Nobody interacting with the villain
Bizarre fake language/gobbledigook
Milla Jovovich
Leeloo Dallas multipass
Milla Jovovich

All in all, I consider it more a good movie than a horrible one.

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One would think that lucky7 is a lichified human. This is not true. It is really a lichified goomba.

Windows 9 was just so much better than Windows 10.

I put iocain in Helena's coffee.

Too bad I only got a high-four back.

The next poster is working on finding a SUPER SECRET MESSAGE hidden in the SSI Gold box games.

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Does it apply for previous heads of state as well? What if you insulted someone and they ceased being head of state before it came out that you had done so? What if you intended to insult a head of state but the one in question was on sick leave? Had ceased to be head of state? Or if there was a case of mistaken identity?

Stupid laws will be stupid.

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Madoka is cool, though. Very much so.

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A trouble of Deathtrap Oozes.

A ___________ of GoatTouchers.

Blah blah blah blah.

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Why do you keep talking about Asians when you mean muslims? I am not saying Chinese, Koreans, Japanese and so on are not discriminated against (they are), but you are not talking about anyone other than muslims in your examples. Honestly curious to why you choose "Asians".

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Horror movies are a modern form of tragedy. The hero must face the unknown and their fear thereof. The ending will be at best bittersweet. The concept of catharsis is tightly involved as well. Plus pretty girls, neat FX, one-liners, and so on. I don't really enjoy it myself, but I get it.

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Anius is actually lucky7's phylactery. Don't ask.

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*hands GTG a banana*

Yeah. Though I have to say Sheridan grows on you.

Regarding Talia:
To be perfectly honest, Talia Winters' disappearance was a stroke of genius. She was built up during the entire second season as a great hope, only to be destroyed and removed from the board with no warning. Back during the Lurker's Guide days, JMS described that he loved the sudden departure of the hero in The Shining. It would not surprise me if it was completely intentional.

As I understood it, Claudia Christian was slated for season 5, which is clear from the Marcus subplot. I thought she had an offer of a part in something else?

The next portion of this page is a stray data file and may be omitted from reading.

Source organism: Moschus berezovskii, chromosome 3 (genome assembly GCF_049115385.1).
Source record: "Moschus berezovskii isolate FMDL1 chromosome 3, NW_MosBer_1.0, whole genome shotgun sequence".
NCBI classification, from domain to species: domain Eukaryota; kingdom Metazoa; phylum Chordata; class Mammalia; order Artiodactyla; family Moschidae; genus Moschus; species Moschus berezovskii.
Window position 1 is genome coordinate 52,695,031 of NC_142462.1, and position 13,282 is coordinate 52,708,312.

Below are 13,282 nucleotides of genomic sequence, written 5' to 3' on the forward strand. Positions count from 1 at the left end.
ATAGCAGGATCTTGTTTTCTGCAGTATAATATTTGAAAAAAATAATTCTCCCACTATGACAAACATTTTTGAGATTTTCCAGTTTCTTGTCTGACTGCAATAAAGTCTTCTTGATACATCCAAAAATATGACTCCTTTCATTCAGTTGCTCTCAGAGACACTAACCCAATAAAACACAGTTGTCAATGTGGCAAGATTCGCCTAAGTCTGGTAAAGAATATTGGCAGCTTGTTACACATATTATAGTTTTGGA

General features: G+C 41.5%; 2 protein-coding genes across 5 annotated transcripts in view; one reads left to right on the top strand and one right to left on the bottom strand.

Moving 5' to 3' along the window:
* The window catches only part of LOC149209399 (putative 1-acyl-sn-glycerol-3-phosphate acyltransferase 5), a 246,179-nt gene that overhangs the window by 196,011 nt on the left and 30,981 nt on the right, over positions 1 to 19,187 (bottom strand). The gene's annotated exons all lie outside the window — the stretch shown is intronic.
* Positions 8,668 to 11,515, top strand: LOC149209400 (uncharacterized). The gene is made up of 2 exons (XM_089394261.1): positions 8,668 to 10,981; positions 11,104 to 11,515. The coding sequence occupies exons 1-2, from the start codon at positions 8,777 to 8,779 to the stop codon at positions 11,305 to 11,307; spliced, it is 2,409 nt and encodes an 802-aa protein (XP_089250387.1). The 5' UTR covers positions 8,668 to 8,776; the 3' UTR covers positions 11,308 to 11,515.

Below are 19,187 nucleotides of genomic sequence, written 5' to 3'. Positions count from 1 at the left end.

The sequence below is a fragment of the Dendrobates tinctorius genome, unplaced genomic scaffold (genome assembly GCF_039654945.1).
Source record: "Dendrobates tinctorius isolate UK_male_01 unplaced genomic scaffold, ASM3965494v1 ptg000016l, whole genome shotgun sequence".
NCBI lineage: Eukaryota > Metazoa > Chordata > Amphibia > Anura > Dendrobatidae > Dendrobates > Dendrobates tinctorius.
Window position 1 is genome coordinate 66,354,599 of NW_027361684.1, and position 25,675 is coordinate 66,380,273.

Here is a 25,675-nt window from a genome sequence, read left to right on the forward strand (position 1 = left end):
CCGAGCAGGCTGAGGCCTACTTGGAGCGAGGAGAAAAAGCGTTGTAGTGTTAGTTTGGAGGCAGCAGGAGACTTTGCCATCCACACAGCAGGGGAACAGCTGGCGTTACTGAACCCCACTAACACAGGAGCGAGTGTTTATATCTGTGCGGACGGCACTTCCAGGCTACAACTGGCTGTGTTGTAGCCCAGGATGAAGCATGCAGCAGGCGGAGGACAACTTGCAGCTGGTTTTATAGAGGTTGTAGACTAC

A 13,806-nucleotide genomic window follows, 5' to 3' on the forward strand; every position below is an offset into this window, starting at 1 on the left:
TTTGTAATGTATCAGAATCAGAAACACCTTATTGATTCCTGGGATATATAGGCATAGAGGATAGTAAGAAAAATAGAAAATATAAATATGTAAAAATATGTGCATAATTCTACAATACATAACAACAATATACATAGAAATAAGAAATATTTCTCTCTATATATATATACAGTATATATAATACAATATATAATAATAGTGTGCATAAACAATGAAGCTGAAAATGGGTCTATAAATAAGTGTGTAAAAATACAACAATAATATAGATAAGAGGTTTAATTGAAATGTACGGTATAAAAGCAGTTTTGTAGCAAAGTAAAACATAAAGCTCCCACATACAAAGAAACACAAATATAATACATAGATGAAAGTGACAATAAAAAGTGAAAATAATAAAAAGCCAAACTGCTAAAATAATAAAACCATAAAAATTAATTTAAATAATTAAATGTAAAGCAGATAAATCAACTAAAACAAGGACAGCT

I throw a bucket of water over BSM.

You need to focus as a cleric to do anything much of consequence, otherwise you end up a buffer and healer. Building a reach cleric means focusing on attacks of opportunity to do your damage. You need a very high dex, and feats to further expand your reach. A good thing is that you get to keep your normal actions in the round for whatever you like, so buffing is easy, optimally you want things that make you bigger and stronger. You also need to optimize your to hit, meaning a high strength, otherwise you will be good for a few levels, then all your attacks won't mean much. You must also get your damage up by some convenient means, whether through equipment, strength, buffs, or feats. All this means you really have little wiggle room when it comes to your other attributes. Wisdom needs to be decent to let you cast your buffs, but the feats involved mean you aren't going to be a good blaster or summoner or the like. Shelyn is a good deity for reach builds, because the favoured weapon is glaive.

AFAICR, Dragonlance had real dark elves at some point in their history, at least going by the gamebook of Raistlin's test of Wizardhood.

But this alternative exists only because someone sat down and thought it up.

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Rage of the Archpeasant!

Well, not quite. Time and time again, democracy has been proven to be more resilient, provide for better quality of life for citizens, reduce wars more than any alternative. Certainly, political science is iffy, but as far as we know, it works WELL, even scientifically. I say again, this has been a matter of drawing stuff up on paper and deliberate thinking. Or, as you would call it: philosophy. The results bear out scientifically.

I saw somewhere that our atmosphere had a seriously higher part oxygen during parts of the dinosaur ages than the 20ish % we have today. Is this true, and was this the reason they got so freaking big?

No money in obductions, I am afraid.

Wills, yeah, I suppose.

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What about democracy? From its roots in Athens, to the idea complex that describes it today, and the concepts it is linked to such as rule of law, transparency, individual rights and freedoms, and so on and so forth, it has been the result of people sitting down and thinking really hard about governance. In particular the American style of it was very directly the result of such a process. Or is that something that doesn't have to do with philosophy?

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wait, what???

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"Because with you, I will always know where I stand."

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Charles Scholz wrote:

"There is a hole in your mind."

"Seven words to make someone love you forever."